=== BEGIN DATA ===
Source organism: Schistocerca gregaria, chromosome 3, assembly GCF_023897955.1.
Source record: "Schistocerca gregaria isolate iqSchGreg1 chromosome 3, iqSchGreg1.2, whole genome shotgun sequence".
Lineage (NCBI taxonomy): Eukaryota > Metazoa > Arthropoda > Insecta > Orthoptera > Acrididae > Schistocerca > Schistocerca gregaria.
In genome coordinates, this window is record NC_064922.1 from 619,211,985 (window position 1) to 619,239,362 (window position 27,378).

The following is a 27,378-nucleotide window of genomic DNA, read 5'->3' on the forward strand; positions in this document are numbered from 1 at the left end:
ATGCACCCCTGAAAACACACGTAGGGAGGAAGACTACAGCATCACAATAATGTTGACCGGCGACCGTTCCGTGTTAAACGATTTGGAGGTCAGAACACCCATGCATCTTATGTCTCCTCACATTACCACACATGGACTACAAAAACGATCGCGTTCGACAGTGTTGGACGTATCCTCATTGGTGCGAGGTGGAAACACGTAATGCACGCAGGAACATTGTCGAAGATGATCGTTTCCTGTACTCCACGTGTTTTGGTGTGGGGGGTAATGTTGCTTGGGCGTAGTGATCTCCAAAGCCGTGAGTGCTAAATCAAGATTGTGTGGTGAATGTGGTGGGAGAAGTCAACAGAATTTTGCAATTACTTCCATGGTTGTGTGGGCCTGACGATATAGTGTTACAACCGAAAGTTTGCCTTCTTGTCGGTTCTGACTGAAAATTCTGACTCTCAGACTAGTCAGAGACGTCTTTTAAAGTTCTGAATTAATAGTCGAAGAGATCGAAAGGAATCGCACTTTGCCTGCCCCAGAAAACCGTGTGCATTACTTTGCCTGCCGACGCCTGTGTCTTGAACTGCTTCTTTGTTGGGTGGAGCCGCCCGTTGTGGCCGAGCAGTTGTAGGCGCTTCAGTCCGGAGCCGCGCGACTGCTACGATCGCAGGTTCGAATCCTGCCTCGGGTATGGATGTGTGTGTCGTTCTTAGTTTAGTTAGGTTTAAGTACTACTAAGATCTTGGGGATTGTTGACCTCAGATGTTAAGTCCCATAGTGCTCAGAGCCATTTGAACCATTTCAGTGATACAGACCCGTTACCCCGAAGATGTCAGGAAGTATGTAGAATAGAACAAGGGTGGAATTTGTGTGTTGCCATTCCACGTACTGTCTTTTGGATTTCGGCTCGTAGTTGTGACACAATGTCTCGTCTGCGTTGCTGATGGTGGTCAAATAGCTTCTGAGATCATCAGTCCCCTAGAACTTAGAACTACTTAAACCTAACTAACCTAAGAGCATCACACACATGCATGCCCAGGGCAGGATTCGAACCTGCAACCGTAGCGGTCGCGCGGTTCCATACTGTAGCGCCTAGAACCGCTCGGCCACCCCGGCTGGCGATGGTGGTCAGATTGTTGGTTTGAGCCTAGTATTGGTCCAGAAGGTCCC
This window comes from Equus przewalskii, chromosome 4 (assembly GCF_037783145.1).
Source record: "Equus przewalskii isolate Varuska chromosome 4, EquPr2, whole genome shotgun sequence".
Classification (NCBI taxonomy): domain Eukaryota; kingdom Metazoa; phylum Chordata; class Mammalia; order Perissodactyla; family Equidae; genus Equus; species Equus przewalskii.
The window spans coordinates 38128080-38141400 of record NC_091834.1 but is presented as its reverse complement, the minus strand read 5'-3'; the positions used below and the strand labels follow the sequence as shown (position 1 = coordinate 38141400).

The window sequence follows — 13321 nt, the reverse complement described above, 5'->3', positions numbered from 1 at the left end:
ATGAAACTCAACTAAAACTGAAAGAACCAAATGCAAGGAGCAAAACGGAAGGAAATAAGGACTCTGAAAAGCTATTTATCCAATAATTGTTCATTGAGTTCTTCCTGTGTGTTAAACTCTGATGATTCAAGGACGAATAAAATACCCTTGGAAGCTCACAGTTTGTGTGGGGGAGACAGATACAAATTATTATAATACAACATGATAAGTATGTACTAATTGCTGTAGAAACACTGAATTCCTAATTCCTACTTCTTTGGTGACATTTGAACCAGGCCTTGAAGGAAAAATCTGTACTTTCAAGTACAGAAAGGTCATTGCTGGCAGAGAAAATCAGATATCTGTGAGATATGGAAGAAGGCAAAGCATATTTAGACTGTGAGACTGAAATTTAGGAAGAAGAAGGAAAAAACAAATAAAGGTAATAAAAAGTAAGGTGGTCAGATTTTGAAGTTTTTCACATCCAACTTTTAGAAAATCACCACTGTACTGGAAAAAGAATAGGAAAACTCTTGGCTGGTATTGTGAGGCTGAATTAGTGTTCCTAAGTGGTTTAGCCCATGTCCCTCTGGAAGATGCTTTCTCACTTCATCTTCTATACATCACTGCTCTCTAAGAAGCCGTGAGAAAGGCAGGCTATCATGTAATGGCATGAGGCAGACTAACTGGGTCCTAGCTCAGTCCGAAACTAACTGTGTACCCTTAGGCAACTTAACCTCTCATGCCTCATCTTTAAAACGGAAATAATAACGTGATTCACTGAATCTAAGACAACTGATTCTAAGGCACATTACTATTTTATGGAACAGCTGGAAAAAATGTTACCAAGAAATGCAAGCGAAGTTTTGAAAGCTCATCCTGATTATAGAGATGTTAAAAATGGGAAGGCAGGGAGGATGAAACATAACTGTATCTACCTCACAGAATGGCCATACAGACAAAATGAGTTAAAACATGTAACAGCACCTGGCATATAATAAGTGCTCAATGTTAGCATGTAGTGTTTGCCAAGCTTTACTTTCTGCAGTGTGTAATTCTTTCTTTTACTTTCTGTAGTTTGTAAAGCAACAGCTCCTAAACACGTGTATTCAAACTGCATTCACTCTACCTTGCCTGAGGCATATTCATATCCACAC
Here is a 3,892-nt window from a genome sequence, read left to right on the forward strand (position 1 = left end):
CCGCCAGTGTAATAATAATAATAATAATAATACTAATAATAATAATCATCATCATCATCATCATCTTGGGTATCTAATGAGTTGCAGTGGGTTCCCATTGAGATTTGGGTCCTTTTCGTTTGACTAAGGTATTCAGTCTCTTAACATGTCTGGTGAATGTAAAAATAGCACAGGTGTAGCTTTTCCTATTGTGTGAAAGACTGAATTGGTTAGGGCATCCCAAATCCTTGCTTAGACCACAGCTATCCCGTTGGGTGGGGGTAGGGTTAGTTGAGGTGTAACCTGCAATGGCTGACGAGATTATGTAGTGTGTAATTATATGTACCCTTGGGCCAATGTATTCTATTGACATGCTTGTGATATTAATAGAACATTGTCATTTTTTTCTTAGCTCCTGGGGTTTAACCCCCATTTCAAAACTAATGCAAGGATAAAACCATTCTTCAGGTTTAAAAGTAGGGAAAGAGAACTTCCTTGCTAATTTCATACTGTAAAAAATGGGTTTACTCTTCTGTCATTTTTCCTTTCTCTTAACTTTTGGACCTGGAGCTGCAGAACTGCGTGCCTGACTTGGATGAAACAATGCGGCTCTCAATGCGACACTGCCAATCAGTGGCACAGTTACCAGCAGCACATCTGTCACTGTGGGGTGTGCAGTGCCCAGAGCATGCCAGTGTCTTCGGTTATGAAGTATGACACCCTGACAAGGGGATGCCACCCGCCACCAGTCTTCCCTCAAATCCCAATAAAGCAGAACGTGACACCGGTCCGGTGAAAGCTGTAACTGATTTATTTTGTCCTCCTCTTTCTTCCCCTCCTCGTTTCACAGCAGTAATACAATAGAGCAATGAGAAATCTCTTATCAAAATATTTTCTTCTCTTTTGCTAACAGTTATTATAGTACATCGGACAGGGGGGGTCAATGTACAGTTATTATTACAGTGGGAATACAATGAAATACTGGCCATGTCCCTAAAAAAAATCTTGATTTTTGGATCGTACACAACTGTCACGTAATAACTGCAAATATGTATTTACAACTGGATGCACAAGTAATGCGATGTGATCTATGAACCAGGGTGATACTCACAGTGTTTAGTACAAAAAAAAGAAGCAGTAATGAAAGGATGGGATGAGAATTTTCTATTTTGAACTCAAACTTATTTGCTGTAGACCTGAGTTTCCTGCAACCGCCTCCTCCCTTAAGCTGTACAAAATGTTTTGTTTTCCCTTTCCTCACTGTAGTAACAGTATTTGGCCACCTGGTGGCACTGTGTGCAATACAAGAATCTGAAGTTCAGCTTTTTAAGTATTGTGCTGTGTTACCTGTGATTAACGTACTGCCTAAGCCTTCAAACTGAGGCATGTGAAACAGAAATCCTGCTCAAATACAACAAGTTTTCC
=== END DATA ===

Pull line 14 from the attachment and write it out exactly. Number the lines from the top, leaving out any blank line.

CCGCCAGTGTAATAATAATAATAATAATAATACTAATAATAATAATCATCATCATCATCATCATCTTGGGTATCTAATGAGTTGCAGTGGGTTCCCATTGAGATTTGGGTCCTTTTCGTTTGACTAAGGTATTCAGTCTCTTAACATGTCTGGTGAATGTAAAAATAGCACAGGTGTAGCTTTTCCTATTGTGTGAAAGACTGAATTGGTTAGGGCATCCCAAATCCTTGCTTAGACCACAGCTATCCCGTTGGGTGGGGGTAGGGTTAGTTGAGGTGTAACCTGCAATGGCTGACGAGATTATGTAGTGTGTAATTATATGTACCCTTGGGCCAATGTATTCTATTGACATGCTTGTGATATTAATAGAACATTGTCATTTTTTTCTTAGCTCCTGGGGTTTAACCCCCATTTCAAAACTAATGCAAGGATAAAACCATTCTTCAGGTTTAAAAGTAGGGAAAGAGAACTTCCTTGCTAATTTCATACTGTAAAAAATGGGTTTACTCTTCTGTCATTTTTCCTTTCTCTTAACTTTTGGACCTGGAGCTGCAGAACTGCGTGCCTGACTTGGATGAAACAATGCGGCTCTCAATGCGACACTGCCAATCAGTGGCACAGTTACCAGCAGCACATCTGTCACTGTGGGGTGTGCAGTGCCCAGAGCATGCCAGTGTCTTCGGTTATGAAGTATGACACCCTGACAAGGGGATGCCACCCGCCACCAGTCTTCCCTCAAATCCCAATAAAGCAGAACGTGACACCGGTCCGGTGAAAGCTGTAACTGATTTATTTTGTCCTCCTCTTTCTTCCCCTCCTCGTTTCACAGCAGTAATACAATAGAGCAATGAGAAATCTCTTATCAAAATATTTTCTTCTCTTTTGCTAACAGTTATTATAGTACATCGGACAGGGGGGGTCAATGTACAGTTATTATTACAGTGGGAATACAATGAAATACTGGCCATGTCCCTAAAAAAAATCTTGATTTTTGGATCGTACACAACTGTCACGTAATAACTGCAAATATGTATTTACAACTGGATGCACAAGTAATGCGATGTGATCTATGAACCAGGGTGATACTCACAGTGTTTAGTACAAAAAAAAGAAGCAGTAATGAAAGGATGGGATGAGAATTTTCTATTTTGAACTCAAACTTATTTGCTGTAGACCTGAGTTTCCTGCAACCGCCTCCTCCCTTAAGCTGTACAAAATGTTTTGTTTTCCCTTTCCTCACTGTAGTAACAGTATTTGGCCACCTGGTGGCACTGTGTGCAATACAAGAATCTGAAGTTCAGCTTTTTAAGTATTGTGCTGTGTTACCTGTGATTAACGTACTGCCTAAGCCTTCAAACTGAGGCATGTGAAACAGAAATCCTGCTCAAATACAACAAGTTTTCC